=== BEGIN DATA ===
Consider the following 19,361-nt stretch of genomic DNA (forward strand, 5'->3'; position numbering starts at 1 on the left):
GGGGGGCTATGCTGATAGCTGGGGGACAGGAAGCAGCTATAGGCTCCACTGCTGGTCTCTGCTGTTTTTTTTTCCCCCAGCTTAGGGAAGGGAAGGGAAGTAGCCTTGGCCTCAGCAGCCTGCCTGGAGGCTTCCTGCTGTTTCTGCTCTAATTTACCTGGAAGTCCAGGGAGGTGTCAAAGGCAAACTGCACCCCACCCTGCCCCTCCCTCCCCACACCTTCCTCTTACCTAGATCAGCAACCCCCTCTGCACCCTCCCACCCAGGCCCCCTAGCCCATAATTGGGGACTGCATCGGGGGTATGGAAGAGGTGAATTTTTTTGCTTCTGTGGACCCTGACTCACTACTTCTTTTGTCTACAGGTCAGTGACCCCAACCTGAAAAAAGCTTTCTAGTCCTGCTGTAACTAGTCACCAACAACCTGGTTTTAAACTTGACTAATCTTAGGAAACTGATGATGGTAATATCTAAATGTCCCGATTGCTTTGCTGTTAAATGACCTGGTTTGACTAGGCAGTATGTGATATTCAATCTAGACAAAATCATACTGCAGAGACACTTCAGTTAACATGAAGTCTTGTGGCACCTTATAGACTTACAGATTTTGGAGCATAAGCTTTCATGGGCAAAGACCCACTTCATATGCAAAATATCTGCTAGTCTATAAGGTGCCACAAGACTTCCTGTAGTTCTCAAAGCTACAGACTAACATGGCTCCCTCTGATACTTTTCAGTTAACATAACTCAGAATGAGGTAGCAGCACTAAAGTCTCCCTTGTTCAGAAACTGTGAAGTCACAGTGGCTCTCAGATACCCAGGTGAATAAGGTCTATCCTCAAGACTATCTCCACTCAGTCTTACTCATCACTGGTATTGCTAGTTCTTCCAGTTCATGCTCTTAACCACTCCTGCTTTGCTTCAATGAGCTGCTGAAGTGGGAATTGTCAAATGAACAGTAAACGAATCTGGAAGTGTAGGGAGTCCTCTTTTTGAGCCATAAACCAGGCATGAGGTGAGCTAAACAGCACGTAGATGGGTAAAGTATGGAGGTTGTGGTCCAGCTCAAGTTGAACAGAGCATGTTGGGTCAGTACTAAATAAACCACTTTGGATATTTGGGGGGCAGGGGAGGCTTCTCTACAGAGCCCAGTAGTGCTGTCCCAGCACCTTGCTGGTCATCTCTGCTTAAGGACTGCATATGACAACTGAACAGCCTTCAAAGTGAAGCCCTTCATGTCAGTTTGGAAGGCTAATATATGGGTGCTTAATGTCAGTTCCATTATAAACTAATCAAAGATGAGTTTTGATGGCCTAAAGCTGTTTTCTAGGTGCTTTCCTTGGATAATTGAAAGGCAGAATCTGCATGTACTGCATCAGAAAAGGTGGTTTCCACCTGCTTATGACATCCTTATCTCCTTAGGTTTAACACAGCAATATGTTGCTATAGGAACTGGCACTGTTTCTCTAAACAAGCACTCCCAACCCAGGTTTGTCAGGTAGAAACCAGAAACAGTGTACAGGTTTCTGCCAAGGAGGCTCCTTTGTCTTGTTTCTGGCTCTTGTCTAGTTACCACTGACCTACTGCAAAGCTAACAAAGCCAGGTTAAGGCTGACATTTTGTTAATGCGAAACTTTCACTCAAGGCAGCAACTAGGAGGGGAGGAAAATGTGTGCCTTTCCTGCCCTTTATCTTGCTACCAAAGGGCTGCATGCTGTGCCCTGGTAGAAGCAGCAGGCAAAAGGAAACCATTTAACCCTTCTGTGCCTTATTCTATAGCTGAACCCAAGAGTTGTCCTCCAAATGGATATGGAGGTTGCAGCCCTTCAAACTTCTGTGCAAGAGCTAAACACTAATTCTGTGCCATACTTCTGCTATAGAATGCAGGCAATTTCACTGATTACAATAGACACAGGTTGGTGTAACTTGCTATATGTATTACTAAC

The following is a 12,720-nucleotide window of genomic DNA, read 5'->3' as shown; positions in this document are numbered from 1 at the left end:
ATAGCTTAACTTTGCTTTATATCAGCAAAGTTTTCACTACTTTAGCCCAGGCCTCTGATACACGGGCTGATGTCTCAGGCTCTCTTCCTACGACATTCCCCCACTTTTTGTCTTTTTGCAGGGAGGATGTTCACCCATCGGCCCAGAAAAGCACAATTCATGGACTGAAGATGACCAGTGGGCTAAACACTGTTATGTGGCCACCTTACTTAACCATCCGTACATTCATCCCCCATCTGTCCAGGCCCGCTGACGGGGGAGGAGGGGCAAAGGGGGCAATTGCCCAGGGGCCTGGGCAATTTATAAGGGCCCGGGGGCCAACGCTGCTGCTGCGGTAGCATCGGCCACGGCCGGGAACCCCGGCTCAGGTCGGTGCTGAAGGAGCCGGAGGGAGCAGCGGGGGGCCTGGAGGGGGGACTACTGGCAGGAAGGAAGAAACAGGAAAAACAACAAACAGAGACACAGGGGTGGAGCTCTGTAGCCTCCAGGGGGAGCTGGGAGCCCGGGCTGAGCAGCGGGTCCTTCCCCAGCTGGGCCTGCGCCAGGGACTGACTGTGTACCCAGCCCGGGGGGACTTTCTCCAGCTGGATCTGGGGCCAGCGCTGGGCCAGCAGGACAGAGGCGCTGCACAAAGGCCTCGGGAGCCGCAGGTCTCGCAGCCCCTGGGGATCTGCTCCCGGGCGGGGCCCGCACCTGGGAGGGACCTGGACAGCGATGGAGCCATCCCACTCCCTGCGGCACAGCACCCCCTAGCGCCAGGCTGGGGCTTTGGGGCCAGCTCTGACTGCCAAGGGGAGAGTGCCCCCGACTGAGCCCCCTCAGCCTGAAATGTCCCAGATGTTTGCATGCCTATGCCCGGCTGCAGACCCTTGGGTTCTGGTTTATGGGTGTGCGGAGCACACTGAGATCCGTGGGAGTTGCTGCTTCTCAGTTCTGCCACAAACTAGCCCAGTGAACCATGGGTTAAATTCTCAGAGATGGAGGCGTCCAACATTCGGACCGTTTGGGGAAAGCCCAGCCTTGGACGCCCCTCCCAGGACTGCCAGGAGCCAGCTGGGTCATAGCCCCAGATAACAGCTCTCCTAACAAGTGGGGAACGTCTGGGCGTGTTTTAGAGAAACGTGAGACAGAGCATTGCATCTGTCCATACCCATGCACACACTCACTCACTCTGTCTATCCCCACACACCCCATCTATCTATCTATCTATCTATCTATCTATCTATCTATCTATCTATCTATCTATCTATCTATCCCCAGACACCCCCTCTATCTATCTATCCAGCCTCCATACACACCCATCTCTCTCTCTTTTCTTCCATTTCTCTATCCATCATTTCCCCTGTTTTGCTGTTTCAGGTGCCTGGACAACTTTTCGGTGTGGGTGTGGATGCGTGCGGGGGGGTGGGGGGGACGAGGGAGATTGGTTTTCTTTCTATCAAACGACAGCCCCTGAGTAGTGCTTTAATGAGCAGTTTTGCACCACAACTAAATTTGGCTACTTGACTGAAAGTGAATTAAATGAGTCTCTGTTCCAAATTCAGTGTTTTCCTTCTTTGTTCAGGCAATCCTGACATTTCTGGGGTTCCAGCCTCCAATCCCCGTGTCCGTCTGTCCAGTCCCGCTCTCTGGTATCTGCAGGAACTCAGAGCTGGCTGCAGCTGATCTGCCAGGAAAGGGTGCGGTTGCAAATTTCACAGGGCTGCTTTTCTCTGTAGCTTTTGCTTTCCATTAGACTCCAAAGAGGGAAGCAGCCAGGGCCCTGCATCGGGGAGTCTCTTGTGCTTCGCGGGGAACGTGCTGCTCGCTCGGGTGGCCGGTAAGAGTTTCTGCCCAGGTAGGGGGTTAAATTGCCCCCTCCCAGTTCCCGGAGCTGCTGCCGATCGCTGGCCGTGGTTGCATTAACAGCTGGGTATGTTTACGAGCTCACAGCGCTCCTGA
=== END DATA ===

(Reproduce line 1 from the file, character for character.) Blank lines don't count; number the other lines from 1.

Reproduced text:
Consider the following 19,361-nt stretch of genomic DNA (forward strand, 5'->3'; position numbering starts at 1 on the left):